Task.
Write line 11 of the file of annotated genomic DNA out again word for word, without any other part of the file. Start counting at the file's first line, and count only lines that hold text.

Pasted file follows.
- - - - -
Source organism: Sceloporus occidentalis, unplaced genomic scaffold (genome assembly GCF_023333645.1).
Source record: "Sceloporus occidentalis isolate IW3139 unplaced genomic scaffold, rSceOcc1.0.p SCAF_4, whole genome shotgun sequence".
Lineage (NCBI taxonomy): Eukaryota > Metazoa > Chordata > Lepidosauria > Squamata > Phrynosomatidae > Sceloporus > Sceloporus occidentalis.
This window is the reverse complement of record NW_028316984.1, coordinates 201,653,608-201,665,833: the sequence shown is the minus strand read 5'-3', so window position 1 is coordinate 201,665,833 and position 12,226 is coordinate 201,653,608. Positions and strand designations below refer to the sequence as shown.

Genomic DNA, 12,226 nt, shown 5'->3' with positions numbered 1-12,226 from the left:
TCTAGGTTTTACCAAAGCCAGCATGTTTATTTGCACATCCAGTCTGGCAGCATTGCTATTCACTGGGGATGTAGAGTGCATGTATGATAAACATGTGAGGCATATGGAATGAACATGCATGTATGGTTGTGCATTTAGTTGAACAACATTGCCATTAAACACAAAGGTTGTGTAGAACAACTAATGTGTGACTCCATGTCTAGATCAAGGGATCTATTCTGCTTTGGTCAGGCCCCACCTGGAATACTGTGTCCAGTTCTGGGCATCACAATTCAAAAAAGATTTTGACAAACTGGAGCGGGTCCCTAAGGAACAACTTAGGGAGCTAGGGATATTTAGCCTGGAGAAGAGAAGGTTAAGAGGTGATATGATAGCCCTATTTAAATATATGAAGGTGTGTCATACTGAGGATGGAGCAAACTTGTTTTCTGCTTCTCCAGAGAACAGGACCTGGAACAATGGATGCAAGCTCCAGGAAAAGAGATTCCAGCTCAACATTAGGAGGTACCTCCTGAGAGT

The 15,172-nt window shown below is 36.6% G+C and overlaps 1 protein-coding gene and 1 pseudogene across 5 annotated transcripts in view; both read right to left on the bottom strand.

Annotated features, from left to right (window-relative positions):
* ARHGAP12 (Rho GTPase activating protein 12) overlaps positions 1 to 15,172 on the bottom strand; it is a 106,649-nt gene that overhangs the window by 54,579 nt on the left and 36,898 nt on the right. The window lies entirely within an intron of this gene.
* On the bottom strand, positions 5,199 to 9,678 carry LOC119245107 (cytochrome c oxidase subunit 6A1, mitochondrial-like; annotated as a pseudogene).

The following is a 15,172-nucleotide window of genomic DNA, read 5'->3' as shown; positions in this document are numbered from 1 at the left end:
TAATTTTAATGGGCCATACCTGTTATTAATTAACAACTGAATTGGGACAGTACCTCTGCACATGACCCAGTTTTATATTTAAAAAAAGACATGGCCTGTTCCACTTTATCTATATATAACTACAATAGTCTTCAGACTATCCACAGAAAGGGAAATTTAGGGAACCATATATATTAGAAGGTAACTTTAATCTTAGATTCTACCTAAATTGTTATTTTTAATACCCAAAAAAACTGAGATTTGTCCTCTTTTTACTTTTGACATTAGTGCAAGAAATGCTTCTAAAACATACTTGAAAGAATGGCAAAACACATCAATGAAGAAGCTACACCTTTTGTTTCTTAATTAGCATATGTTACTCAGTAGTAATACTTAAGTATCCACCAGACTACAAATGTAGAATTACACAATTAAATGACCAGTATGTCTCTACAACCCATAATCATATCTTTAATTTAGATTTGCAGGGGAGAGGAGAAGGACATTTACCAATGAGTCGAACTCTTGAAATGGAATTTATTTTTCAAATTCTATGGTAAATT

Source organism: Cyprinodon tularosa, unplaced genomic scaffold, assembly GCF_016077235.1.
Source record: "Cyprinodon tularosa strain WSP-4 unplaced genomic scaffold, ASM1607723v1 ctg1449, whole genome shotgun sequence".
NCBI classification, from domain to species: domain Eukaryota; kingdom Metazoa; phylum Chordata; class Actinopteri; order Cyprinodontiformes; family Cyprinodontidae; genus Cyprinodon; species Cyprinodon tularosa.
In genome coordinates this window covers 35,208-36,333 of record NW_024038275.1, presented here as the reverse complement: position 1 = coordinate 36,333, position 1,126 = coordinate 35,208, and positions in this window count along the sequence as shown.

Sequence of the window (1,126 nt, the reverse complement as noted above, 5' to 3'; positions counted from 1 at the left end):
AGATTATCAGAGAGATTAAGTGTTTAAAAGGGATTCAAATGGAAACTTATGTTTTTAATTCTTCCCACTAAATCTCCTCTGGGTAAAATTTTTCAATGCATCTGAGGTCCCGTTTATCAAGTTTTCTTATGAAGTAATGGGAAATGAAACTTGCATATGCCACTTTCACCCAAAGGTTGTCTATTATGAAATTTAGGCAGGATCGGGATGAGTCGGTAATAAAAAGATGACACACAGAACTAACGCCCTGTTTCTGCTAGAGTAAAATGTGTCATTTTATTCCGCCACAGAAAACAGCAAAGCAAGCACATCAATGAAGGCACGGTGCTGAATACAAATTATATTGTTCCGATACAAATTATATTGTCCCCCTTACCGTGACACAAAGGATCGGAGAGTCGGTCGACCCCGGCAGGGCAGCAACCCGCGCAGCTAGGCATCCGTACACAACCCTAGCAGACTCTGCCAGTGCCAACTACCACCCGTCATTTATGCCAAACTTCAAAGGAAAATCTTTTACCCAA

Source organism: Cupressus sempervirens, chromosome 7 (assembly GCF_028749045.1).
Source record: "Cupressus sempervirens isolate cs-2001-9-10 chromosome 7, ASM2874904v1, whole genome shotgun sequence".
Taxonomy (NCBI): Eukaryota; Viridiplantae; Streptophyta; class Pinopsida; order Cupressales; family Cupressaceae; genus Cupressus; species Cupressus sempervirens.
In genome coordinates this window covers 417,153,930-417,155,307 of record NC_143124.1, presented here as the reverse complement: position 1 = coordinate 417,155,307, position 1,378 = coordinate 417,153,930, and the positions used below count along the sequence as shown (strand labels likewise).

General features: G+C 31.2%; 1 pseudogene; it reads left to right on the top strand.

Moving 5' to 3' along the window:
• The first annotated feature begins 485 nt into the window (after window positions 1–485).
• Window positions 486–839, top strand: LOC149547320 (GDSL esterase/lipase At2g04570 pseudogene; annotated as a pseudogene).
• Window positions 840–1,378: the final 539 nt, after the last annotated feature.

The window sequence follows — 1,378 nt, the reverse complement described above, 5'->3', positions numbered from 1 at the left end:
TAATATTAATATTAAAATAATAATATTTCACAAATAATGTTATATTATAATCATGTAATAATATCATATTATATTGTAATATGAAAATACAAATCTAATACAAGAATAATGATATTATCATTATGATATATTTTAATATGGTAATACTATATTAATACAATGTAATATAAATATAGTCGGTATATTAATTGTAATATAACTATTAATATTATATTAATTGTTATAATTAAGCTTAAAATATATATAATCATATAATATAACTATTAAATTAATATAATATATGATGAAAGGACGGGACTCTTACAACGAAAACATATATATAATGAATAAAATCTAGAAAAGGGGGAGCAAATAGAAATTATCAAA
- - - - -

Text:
The following is a 15,172-nucleotide window of genomic DNA, read 5'->3' as shown; positions in this document are numbered from 1 at the left end: